Benson J. D. Forensic examination of duct tape. In: Proceedings of the International Symposium on the Analysis and Identification of Polymers. FBI Academy, Quantico, Virginia, July 31–August 2, 1984, pp. 145–146.

Blackledge R. D. Tapes with adhesive backings: Their characterization in the forensic science laboratory. In: Applied Polymer Analysis and Characterization: Recent Developments in Techniques, Instrumentation, Problem Solving. J. Mitchell, Jr., Ed. Carl Hanser Verlag, Munich, 1987, pp. 413–421.

Blackledge R. D. Comparison of masking tapes by fluorescence spectroscopy. In: Proceedings of the International Symposium on the Analysis and Identification of Polymers. FBI Academy, Quantico, Virginia, July 31–August 2, 1984, p. 135.

Coates, J. and Reffner, J. Visualization of micro-ATR infrared spectroscopy, Spectroscopy (1999) 14(4):34–45.

Dobney, A. M., Wiarda, W., de Joole, P., and van der Peijl, G. J. Q. Elemental Composition of Packaging Tapes Using HR ICPMS. Presented at the 53rd annual meeting of the American Academy of Forensic Sciences, Seattle, Washington, February 19–24, 2001.

Dobney, A. M., Wiarda, W., de Joole, P., and van der Peijl, G. J. Q. Sector field ICP-MS applied to the forensic analysis of commercially available adhesive packaging tapes, Journal of Analytical Atomic Spectroscopy (2002) 5:478–484.

Jenkins, T. L., Jr. Elemental examination of silver duct tape using energy dispersive X-ray spectrometry. In: Proceedings of the International Symposium on the Analysis and Identification of Polymers. FBI Academy, Quantico, Virginia, July 31–August 2, 1984, pp.147–149.

Johnston, J. Pressure Sensitive Adhesive Tapes: A Guide to Their Function, Design, Manufacture, and Use. Pressure Sensitive Tape Council, Northbrook, Illinois, 2003.

Kee, T. G. The characterization of PVC adhesive tape. In: Proceedings of the International Symposium on the Analysis and Identification of Polymers. FBI Academy, Quantico, Virginia, July 31–August 2, 1984, pp. 77–85.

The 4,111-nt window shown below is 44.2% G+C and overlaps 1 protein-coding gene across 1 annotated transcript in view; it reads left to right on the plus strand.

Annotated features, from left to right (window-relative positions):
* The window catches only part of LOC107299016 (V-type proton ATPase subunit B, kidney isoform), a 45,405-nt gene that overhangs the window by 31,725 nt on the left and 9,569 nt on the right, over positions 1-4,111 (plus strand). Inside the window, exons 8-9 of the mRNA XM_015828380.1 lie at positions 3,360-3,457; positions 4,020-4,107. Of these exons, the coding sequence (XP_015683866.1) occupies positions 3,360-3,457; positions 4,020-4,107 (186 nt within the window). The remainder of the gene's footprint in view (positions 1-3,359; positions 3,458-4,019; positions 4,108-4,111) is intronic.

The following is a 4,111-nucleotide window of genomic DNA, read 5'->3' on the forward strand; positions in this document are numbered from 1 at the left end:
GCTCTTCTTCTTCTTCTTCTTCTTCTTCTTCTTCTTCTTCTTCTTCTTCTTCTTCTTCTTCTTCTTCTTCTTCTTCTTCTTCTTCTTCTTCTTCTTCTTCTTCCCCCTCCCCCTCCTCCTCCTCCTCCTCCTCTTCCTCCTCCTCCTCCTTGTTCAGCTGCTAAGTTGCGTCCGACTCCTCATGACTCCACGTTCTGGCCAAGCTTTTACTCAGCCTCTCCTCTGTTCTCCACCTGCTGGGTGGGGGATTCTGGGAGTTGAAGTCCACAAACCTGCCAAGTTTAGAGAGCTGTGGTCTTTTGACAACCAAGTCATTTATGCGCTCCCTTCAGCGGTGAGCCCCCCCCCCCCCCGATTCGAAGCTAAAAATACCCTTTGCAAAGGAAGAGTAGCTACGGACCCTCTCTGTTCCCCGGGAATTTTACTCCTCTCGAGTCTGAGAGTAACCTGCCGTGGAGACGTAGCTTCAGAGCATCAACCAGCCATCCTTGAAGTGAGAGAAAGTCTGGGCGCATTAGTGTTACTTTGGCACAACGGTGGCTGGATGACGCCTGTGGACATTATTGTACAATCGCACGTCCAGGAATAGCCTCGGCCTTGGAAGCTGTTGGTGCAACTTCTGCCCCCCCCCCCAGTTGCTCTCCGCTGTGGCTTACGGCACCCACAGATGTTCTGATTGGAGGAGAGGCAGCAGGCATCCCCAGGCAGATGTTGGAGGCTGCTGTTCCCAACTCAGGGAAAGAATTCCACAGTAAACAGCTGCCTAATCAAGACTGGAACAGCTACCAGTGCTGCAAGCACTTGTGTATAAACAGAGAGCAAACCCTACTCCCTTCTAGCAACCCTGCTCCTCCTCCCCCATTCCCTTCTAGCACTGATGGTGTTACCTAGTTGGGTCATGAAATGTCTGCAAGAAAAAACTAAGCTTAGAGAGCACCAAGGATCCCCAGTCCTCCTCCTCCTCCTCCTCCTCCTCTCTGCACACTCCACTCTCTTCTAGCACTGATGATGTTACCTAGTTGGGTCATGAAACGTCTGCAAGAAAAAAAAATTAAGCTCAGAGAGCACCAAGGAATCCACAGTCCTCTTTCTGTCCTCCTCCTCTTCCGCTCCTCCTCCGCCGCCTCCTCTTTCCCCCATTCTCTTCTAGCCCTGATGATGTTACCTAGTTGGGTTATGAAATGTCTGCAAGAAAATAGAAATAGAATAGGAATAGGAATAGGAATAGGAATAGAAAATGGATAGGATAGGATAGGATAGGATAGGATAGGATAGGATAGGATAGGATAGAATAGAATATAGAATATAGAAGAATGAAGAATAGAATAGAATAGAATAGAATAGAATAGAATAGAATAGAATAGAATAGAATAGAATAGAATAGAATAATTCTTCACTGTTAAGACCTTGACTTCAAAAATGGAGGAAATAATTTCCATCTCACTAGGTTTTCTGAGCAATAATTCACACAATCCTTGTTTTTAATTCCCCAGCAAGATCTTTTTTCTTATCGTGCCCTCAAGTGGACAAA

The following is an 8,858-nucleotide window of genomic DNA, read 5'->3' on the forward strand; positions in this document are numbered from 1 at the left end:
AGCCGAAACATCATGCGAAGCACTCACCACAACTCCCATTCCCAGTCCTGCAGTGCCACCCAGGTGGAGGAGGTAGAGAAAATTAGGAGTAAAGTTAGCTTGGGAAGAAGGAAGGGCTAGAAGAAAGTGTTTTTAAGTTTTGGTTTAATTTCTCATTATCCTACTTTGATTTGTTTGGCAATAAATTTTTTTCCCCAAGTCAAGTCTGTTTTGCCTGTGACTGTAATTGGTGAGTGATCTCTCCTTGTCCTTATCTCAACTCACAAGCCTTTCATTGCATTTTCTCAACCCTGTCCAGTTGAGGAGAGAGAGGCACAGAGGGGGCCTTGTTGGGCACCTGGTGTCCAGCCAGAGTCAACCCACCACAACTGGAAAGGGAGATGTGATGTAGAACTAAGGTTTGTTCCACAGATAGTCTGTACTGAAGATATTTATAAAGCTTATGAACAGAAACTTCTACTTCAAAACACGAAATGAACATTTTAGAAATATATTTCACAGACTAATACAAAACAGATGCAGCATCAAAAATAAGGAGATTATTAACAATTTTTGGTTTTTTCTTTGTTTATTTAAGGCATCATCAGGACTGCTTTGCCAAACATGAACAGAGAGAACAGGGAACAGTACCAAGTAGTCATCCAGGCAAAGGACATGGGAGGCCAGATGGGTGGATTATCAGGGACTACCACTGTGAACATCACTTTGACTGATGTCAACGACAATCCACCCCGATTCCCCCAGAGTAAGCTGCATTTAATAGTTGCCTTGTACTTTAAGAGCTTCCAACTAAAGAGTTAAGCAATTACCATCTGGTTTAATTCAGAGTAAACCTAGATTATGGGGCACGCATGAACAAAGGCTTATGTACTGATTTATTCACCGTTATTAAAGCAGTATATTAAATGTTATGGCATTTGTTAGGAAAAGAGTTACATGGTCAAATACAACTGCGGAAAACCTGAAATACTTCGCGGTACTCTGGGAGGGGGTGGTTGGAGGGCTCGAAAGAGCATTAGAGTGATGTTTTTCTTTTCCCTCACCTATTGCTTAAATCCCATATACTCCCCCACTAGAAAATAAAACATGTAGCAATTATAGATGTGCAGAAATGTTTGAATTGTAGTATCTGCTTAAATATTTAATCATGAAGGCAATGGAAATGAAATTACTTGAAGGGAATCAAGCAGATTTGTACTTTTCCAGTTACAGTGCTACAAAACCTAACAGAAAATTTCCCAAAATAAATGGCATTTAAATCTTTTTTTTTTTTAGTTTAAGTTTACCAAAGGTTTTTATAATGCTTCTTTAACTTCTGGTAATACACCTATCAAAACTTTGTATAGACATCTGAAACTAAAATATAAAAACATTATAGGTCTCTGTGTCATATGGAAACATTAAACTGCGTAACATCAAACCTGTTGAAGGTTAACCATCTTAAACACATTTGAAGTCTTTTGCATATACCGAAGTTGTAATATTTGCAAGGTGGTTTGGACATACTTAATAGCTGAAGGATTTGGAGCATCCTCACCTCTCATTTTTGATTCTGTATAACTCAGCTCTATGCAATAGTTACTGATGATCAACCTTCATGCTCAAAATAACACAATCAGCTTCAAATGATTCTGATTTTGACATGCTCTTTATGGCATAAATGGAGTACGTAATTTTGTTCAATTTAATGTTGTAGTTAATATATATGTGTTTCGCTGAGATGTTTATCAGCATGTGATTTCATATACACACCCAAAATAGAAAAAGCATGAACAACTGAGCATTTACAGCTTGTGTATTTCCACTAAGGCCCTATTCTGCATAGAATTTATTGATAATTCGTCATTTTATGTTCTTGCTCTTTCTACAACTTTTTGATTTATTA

Keto, R. O. Forensic characterization of black polyvinyl chloride electrical tape. In: Proceedings of the International Symposium on the Analysis and Identification of Polymers. FBI Academy, Quantico, Virginia, July 31–August 2, 1984, pp.137–143.

Maynard, P., Gates, K., Roux, C., and Lennard, C. Adhesive tape analysis: Establishing the evidential value of specific techniques, Journal of Forensic Sciences (2001) 46:280–287.

Merrill, R. A. and Bartick, E. G. Advances of Infrared ATR Analysis of Duct Tape. Presented at the 51st annual meeting of the American Academy of Forensic Sciences, Orlando, Florida, February 15–20, 1999.

Merrill R. A. and Bartick, E. G. Analysis of pressure sensitive adhesive tape: I. Evaluation of infrared ATR accessory advances, Journal of Forensic Sciences (2000) 45:93–98.

Merrill, R. A. and Bartick, E. G. Procedure for the forensic analysis of black plastic tape. Internal FBI Document, FBI Laboratory Forensic Science Research Unit, Quantico, Virginia, January 1989.

Noble, W., Wheals, B. B., and Whitehouse, M. J. The characterisation of adhesives by pyrolysis gas chromatography and infrared spectroscopy, Forensic Science (1974) 3:163–174.

Pizzi, A. and Mittal, K. L., Eds. Handbook of Adhesive Technology. Marcel Dekker, New York, 1994.

Sakayanagi, M., Konda, Y., Watanabe, K., and Harigaya, Y. Identification of pressure-sensitive adhesive polypropylene tape, Journal of Forensic Sciences (2003) 48:68–76.

Satas, D., Ed. Handbook of Pressure-Sensitive Adhesive Technology. 3rd ed. Van Norstrand Reinhold, New York, 1999.

Smith, J. The forensic value of duct tape comparisons, MAFS Newsletter (1998) 27(1):28–33, reprinted in CAC News (1998) 3:14–17.

Snodgrass, H. Duct tape analysis as trace evidence. In: Proceedings of the International Symposium on Trace Evidence, FBI Academy, Quantico, Virginia, June 1991, pp. 69–73.

Williams, E. R. and Munson, T. O. The comparison of black polyvinylchloride (PVC) tapes by pyrolysis gas chromatography, Journal of Forensic Sciences (1988) 33:1163–1170.